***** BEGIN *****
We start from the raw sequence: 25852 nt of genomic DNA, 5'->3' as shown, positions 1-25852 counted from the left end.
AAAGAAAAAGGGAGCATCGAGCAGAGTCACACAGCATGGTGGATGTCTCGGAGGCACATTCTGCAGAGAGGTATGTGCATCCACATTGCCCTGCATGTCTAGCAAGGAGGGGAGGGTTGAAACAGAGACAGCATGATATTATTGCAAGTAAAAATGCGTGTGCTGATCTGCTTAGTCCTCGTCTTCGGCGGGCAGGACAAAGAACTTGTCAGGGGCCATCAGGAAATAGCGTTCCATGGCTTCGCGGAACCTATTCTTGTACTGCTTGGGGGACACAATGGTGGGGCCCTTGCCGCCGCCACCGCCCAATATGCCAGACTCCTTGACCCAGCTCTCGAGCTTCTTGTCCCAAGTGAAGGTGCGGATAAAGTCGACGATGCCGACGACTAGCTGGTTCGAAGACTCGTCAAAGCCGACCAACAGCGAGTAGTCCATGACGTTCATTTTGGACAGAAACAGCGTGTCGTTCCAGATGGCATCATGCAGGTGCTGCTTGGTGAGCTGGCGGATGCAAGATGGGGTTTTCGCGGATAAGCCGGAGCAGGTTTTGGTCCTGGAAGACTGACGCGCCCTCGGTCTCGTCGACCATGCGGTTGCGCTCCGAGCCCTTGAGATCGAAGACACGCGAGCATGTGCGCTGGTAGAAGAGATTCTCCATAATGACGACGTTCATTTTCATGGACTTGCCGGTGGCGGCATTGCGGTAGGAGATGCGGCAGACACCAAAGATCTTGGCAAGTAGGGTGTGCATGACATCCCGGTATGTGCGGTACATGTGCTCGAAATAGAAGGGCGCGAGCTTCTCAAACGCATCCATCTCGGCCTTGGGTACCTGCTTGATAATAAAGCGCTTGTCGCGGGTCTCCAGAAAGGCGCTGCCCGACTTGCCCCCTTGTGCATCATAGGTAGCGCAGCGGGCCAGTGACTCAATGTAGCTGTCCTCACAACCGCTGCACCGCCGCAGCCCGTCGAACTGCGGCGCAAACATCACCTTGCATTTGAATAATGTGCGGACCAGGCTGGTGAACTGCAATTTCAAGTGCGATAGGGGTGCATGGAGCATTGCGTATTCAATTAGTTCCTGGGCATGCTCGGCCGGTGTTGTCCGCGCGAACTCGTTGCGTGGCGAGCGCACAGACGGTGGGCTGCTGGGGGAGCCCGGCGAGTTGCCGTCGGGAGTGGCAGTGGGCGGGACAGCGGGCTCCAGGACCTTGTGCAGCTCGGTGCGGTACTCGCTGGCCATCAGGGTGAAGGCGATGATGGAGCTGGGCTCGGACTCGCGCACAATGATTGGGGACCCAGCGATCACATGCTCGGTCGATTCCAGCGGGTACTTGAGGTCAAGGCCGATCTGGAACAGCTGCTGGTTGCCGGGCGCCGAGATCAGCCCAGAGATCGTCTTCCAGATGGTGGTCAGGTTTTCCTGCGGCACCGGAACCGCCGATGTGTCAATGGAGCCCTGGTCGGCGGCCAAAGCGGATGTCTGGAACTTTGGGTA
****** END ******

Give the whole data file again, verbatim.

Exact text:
We start from the raw sequence: 25852 nt of genomic DNA, 5'->3' as shown, positions 1-25852 counted from the left end.
AAAGAAAAAGGGAGCATCGAGCAGAGTCACACAGCATGGTGGATGTCTCGGAGGCACATTCTGCAGAGAGGTATGTGCATCCACATTGCCCTGCATGTCTAGCAAGGAGGGGAGGGTTGAAACAGAGACAGCATGATATTATTGCAAGTAAAAATGCGTGTGCTGATCTGCTTAGTCCTCGTCTTCGGCGGGCAGGACAAAGAACTTGTCAGGGGCCATCAGGAAATAGCGTTCCATGGCTTCGCGGAACCTATTCTTGTACTGCTTGGGGGACACAATGGTGGGGCCCTTGCCGCCGCCACCGCCCAATATGCCAGACTCCTTGACCCAGCTCTCGAGCTTCTTGTCCCAAGTGAAGGTGCGGATAAAGTCGACGATGCCGACGACTAGCTGGTTCGAAGACTCGTCAAAGCCGACCAACAGCGAGTAGTCCATGACGTTCATTTTGGACAGAAACAGCGTGTCGTTCCAGATGGCATCATGCAGGTGCTGCTTGGTGAGCTGGCGGATGCAAGATGGGGTTTTCGCGGATAAGCCGGAGCAGGTTTTGGTCCTGGAAGACTGACGCGCCCTCGGTCTCGTCGACCATGCGGTTGCGCTCCGAGCCCTTGAGATCGAAGACACGCGAGCATGTGCGCTGGTAGAAGAGATTCTCCATAATGACGACGTTCATTTTCATGGACTTGCCGGTGGCGGCATTGCGGTAGGAGATGCGGCAGACACCAAAGATCTTGGCAAGTAGGGTGTGCATGACATCCCGGTATGTGCGGTACATGTGCTCGAAATAGAAGGGCGCGAGCTTCTCAAACGCATCCATCTCGGCCTTGGGTACCTGCTTGATAATAAAGCGCTTGTCGCGGGTCTCCAGAAAGGCGCTGCCCGACTTGCCCCCTTGTGCATCATAGGTAGCGCAGCGGGCCAGTGACTCAATGTAGCTGTCCTCACAACCGCTGCACCGCCGCAGCCCGTCGAACTGCGGCGCAAACATCACCTTGCATTTGAATAATGTGCGGACCAGGCTGGTGAACTGCAATTTCAAGTGCGATAGGGGTGCATGGAGCATTGCGTATTCAATTAGTTCCTGGGCATGCTCGGCCGGTGTTGTCCGCGCGAACTCGTTGCGTGGCGAGCGCACAGACGGTGGGCTGCTGGGGGAGCCCGGCGAGTTGCCGTCGGGAGTGGCAGTGGGCGGGACAGCGGGCTCCAGGACCTTGTGCAGCTCGGTGCGGTACTCGCTGGCCATCAGGGTGAAGGCGATGATGGAGCTGGGCTCGGACTCGCGCACAATGATTGGGGACCCAGCGATCACATGCTCGGTCGATTCCAGCGGGTACTTGAGGTCAAGGCCGATCTGGAACAGCTGCTGGTTGCCGGGCGCCGAGATCAGCCCAGAGATCGTCTTCCAGATGGTGGTCAGGTTTTCCTGCGGCACCGGAACCGCCGATGTGTCAATGGAGCCCTGGTCGGCGGCCAAAGCGGATGTCTGGAACTTTGGGTA